A few years ago, I started to become passionately interested in theology. One of the main reasons for this interest had to do with my own evolving journey of faith. Specifically, I came to a point in my journey where I realised I had long held onto beliefs that, in the cold light of day, simply didn’t stack up. By that I don’t just mean I believed things that were unlikely, such as, for example, the resurrection of Jesus; the Christian faith has always, at its core, been about things that seem unlikely from the lowly perspective of homo sapiens. Rather, I mean I had believed things that were internally contradictory; specifically, I had believed ideas that were in conflict with some of the core tenets of the faith. The most obvious example is the idea that a God who is love and light, and in whom there is no darkness at all (see 1 John 1:5), had insisted on the cruel execution of his spotlessly innocent Son as the only acceptable price that must be paid to enable the rest of us sinners to escape eternal torture. Put like that, it sounds perfectly barmy; yet I’d glibly and unthinkingly accepted and believed it for years, as countless other Christians continue to do.

The key word in that last sentence is unthinkingly: as adherents to a religious faith, it’s all too easy for us to accept without question whatever doctrine happens to be handed to us, when even the most basic critical assessment would easily reveal glaring contradictions and inconsistencies. That’s why I’m convinced two of the key characteristics of good theological thinking are clarity and consistency: good theology should compel us to think clearly about what we believe and why we believe it; and good theology should be internally consistent, not requiring us to believe things that are glaringly at odds with each other. From this perspective, Thomas Jay Oord’s new book God Can’t is an example of excellent theological thinking, encouraging us to wrestle with questions that are often left on the “too difficult” pile, and urging us not to settle for pat and ultimately unsatisfying answers.

The book’s subtitle aptly explains its subject matter: How to believe in God and love after tragedy, abuse and other evils. As he did in his previous book, The Uncontrolling Love of God (read my review here), Oord prizes open the theological can of worms that is theodicy: the question of why a good and loving God would allow evil. The main difference between the two books is that where The Uncontrolling Love of God was unashamedly academic (though not inaccessible for all that), God Can’t is aimed squarely at the ordinary, non-academic reader. More than that, as its subtitle suggests, at heart it’s a pastoral work, aimed at helping real people who have experienced (or witnessed others experience) real tragedy, abuse and/or other forms of evil, and who have been left wondering where God was and why he didn’t intervene to protect or rescue them.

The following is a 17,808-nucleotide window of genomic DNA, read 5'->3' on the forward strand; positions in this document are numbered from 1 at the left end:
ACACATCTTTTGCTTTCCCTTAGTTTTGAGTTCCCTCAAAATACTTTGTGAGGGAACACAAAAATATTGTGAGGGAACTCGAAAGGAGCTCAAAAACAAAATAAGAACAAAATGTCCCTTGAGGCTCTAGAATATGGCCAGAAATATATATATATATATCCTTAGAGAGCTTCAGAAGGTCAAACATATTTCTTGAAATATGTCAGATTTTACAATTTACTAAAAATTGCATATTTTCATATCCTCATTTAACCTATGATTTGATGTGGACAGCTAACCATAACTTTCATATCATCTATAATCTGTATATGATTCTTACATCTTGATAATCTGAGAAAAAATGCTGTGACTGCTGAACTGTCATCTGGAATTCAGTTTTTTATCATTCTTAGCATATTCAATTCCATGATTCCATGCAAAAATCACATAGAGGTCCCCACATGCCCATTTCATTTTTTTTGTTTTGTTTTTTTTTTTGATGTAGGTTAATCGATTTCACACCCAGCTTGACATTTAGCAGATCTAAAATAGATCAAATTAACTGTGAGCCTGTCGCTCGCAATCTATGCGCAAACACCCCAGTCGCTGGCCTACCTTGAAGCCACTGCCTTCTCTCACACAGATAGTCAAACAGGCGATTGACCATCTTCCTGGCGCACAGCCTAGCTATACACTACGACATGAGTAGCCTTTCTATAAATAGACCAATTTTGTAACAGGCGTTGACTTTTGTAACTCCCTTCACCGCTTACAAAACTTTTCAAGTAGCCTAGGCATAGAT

The book’s title is, perhaps deliberately, controversial. To many Christians, the idea that there is anything God can’t do will be hard to swallow. So used are we to the idea of God’s absolute omnipotence that it has, in truth, tended to become more foundational to our doctrine of God than even the idea of God’s love. And thus we end up accepting and somehow believing just the kind of theological contradiction I referred to in my opening paragraph: that God is both perfect in his love and absolutely omnipotent. The reason this is a contradiction is, of course, that a God who could prevent evil but doesn’t cannot, in the final analysis, accurately be described as loving.

In response to this dilemma, Oord proposes and unpacks the idea of what he calls essential kenosis: basically, that God’s very nature is one of self-giving, and that such a self-giving nature is incompatible with the kind of absolute control omnipotence requires. To quote from page 31 of the book:

If God’s nature is love and love never controls, God would have to deny his love to control others. But God can’t do that.

This is the “God can’t” that sits behind the book’s title, and out of this one simple premise flows a series of five principles:

  • God can’t prevent evil
  • God feels our pain
  • God works to heal
  • God squeezes good from bad
  • God needs our cooperation

Each of these principles is given its own chapter, in which Oord explores the principle by recounting real-life stories that challenge preconceived notions about God’s sovereignty and omnipotence, highlighting instead all the ways God works to try to bring about the best possible outcome in any given situation, without ever seizing control or overriding human will or creaturely agency. Each chapter concludes with a summary and suggested questions, making the book ideal subject matter for reading and discussion groups.

One could be forgiven for wondering whether a book titled God Can’t isn’t merely an exercise in negation: a litany of things God can’t or won’t do, or a sustained barrage of carping criticism against traditional ideas about God. Rest assured it is neither of those things. In daring to boldly butcher the sacred cow of unchallengeable divine omnipotence, Oord offers clear and consistent answers to the age-old problem of theodicy. Ultimately, he presents to us afresh a God who, in his uncontrolling love, labours incessantly to bring opportunities for healing, flourishing and transformation in ways no all-controlling deity could ever do.

Rare is the book that both stimulates clear theological thinking and brings pastoral comfort and encouragement; God Can’t is one such book. Whether you’re an amateur theologian in search of clarity and consistency or someone who has wrestled earnestly with the question of evil, suffering and God’s providence, I warmly commend it to you.

[God Can’t is published by SacraSage Press. I was kindly provided with a review copy by the author. I was not required to write a positive review.]